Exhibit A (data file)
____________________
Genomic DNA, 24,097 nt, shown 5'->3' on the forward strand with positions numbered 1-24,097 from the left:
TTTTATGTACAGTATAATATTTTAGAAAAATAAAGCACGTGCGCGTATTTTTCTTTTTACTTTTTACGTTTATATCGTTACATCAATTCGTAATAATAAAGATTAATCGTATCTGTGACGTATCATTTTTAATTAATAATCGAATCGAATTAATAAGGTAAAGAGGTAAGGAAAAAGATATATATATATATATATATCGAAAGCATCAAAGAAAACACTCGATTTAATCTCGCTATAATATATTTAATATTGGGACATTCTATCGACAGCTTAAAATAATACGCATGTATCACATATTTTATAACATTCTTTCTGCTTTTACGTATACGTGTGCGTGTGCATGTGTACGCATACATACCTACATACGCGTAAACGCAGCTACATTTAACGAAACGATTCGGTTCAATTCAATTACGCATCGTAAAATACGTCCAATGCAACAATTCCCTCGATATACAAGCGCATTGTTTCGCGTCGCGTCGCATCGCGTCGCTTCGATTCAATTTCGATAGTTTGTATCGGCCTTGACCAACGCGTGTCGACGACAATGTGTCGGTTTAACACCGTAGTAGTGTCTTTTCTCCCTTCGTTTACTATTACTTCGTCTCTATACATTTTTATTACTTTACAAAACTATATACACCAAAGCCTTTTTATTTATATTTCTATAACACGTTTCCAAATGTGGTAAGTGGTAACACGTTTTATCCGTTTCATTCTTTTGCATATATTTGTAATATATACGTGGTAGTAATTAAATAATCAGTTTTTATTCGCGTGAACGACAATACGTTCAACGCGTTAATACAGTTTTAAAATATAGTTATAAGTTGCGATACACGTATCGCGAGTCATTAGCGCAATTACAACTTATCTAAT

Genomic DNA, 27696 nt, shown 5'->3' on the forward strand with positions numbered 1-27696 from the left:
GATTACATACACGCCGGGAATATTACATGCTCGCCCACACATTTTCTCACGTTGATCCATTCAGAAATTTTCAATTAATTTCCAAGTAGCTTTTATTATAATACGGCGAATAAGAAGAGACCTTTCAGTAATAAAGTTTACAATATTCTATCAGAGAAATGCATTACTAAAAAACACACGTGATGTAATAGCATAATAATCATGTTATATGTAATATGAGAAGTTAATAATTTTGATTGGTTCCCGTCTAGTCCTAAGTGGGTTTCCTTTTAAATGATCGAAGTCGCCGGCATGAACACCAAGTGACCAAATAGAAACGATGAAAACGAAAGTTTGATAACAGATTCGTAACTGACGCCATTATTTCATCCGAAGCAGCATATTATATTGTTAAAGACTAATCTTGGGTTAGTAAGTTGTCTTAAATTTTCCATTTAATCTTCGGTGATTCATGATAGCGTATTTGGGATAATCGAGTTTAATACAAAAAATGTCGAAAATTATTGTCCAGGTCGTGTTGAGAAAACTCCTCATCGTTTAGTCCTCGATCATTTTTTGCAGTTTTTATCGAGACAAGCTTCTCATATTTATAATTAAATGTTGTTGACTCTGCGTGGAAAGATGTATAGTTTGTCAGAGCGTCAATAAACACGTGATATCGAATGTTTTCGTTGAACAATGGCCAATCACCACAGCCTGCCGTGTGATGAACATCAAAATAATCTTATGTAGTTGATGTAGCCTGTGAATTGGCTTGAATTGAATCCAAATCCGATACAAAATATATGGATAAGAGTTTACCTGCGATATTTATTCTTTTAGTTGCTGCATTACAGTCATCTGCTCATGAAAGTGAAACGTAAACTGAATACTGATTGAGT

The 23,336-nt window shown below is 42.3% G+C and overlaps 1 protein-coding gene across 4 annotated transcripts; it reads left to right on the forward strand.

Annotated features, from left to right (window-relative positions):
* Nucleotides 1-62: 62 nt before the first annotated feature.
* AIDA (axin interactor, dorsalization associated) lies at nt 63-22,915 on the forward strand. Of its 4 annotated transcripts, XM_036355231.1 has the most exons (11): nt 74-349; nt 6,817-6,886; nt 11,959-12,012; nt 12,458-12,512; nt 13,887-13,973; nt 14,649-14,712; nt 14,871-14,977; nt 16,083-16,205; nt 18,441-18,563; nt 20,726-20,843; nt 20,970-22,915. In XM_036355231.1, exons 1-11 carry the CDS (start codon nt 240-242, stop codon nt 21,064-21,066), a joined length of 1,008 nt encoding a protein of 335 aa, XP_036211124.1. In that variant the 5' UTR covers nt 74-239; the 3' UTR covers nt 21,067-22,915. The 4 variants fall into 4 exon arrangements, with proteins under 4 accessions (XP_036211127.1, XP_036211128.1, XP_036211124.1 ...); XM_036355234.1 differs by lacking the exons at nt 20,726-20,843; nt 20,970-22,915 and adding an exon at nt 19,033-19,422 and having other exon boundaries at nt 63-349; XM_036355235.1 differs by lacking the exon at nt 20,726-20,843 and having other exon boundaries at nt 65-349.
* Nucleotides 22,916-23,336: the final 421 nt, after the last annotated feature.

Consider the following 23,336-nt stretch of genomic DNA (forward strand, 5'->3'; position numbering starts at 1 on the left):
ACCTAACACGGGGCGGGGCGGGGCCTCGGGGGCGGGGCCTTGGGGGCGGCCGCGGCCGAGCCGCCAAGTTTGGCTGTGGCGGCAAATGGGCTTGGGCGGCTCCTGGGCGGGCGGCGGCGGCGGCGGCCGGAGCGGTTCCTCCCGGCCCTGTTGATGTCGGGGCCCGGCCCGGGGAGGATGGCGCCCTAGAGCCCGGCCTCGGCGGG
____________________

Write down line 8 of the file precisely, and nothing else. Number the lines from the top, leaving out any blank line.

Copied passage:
* AIDA (axin interactor, dorsalization associated) lies at nt 63-22,915 on the forward strand. Of its 4 annotated transcripts, XM_036355231.1 has the most exons (11): nt 74-349; nt 6,817-6,886; nt 11,959-12,012; nt 12,458-12,512; nt 13,887-13,973; nt 14,649-14,712; nt 14,871-14,977; nt 16,083-16,205; nt 18,441-18,563; nt 20,726-20,843; nt 20,970-22,915. In XM_036355231.1, exons 1-11 carry the CDS (start codon nt 240-242, stop codon nt 21,064-21,066), a joined length of 1,008 nt encoding a protein of 335 aa, XP_036211124.1. In that variant the 5' UTR covers nt 74-239; the 3' UTR covers nt 21,067-22,915. The 4 variants fall into 4 exon arrangements, with proteins under 4 accessions (XP_036211127.1, XP_036211128.1, XP_036211124.1 ...); XM_036355234.1 differs by lacking the exons at nt 20,726-20,843; nt 20,970-22,915 and adding an exon at nt 19,033-19,422 and having other exon boundaries at nt 63-349; XM_036355235.1 differs by lacking the exon at nt 20,726-20,843 and having other exon boundaries at nt 65-349.